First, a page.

And then we have the actions of Michigan state trooper Eric Byerly, who took it upon himself to act as a censor, seizing Bukowski's camera and deleting photos she'd taken of the crime scene. He testified that he didn't want the pictures — which showed tarps covering body parts and, possibly other evidence such as skid marks — showing up on the Internet. But even the judge in the case, Michael Hathaway, warned that the officer could be subject to felony charges of tampering with evidence, and suggested that the cop be advised of his right to avoid self-incrimination before testifying as to what he did.
But Trzcinski's claim of no one being above the law apparently doesn't apply to cops who appear to have broken it. There's no indication Prosecutor Kym Worthy or anyone in her office plans to bring charges against the cop.
All of which begs the question: Why did the law come down so hard on Diane Bukowski. She has a theory, but because of a ruling by Hathaway, the jury was never allowed to hear it.
In the early part of this decade, Bukowski did groundbreaking work covering the problem of wrongful police shootings in Detroit and the failure of the Prosecutor's Office to bring charges against officers who shot people.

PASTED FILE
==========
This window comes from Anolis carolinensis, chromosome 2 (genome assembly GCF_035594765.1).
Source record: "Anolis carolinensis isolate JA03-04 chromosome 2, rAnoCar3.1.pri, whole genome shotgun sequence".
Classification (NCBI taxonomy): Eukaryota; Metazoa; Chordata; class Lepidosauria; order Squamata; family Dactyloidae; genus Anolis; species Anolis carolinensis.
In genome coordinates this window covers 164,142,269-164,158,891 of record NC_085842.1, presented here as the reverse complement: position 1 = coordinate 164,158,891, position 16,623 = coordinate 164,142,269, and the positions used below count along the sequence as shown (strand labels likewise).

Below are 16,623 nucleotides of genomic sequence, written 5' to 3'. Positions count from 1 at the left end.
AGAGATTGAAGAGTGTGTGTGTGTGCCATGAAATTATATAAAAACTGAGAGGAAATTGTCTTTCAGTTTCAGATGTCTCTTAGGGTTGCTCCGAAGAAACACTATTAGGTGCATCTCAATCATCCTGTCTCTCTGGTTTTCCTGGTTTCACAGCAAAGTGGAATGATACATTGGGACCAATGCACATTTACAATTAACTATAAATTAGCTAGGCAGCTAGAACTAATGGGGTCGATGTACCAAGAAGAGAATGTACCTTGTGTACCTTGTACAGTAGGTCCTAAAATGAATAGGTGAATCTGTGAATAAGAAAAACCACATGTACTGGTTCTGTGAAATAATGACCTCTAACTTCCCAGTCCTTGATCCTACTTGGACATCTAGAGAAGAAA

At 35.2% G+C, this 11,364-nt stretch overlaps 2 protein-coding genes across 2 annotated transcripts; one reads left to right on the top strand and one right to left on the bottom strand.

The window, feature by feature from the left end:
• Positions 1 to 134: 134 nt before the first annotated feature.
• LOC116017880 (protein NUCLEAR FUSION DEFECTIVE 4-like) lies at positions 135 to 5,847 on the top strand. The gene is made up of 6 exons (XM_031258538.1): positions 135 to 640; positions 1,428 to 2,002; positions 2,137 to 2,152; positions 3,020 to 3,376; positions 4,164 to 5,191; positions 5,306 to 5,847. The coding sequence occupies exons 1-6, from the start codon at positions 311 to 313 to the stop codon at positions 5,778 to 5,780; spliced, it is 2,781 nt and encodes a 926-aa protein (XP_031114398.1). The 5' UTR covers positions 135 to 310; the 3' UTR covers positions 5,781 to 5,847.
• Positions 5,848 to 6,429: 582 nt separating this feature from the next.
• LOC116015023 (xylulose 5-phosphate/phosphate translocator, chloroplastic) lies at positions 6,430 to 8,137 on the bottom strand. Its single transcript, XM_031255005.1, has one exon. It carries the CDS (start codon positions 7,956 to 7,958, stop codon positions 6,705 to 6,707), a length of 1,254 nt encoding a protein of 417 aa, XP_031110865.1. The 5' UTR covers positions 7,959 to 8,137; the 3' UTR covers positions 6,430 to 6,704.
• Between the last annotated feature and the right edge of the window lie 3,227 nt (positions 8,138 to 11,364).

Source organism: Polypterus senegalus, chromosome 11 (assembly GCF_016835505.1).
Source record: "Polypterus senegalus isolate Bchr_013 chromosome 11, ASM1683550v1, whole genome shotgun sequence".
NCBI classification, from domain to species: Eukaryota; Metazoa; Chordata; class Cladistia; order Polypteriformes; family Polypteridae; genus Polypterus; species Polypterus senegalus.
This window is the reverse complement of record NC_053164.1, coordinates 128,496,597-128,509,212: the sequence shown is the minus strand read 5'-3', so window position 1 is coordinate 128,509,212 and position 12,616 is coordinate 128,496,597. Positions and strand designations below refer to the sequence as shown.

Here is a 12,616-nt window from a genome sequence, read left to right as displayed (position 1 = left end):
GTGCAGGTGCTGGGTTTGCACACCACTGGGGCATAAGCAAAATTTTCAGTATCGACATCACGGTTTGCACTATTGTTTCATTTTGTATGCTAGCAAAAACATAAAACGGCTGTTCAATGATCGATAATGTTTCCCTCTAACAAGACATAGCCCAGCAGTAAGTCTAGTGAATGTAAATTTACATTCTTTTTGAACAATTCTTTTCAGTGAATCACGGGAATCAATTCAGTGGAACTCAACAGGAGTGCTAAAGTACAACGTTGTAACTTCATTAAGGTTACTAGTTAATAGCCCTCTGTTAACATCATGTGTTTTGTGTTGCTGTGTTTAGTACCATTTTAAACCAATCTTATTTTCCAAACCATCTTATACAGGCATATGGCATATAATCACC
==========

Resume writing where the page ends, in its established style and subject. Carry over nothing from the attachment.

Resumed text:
Her level of commitment to serving her community was rewarded with a cadre of loyal supporters, at least 20 of whom have showed up every time she's been in court.
"She's not somebody who is a truth-teller," Trzcinski told the jury when urging them to give no credence to her claims of innocence. But to her supporters, she is fearless in her truth-telling, and that willingness to shed light on the questionable actions of authorities, no matter how much power they hold, is exactly why she was in court.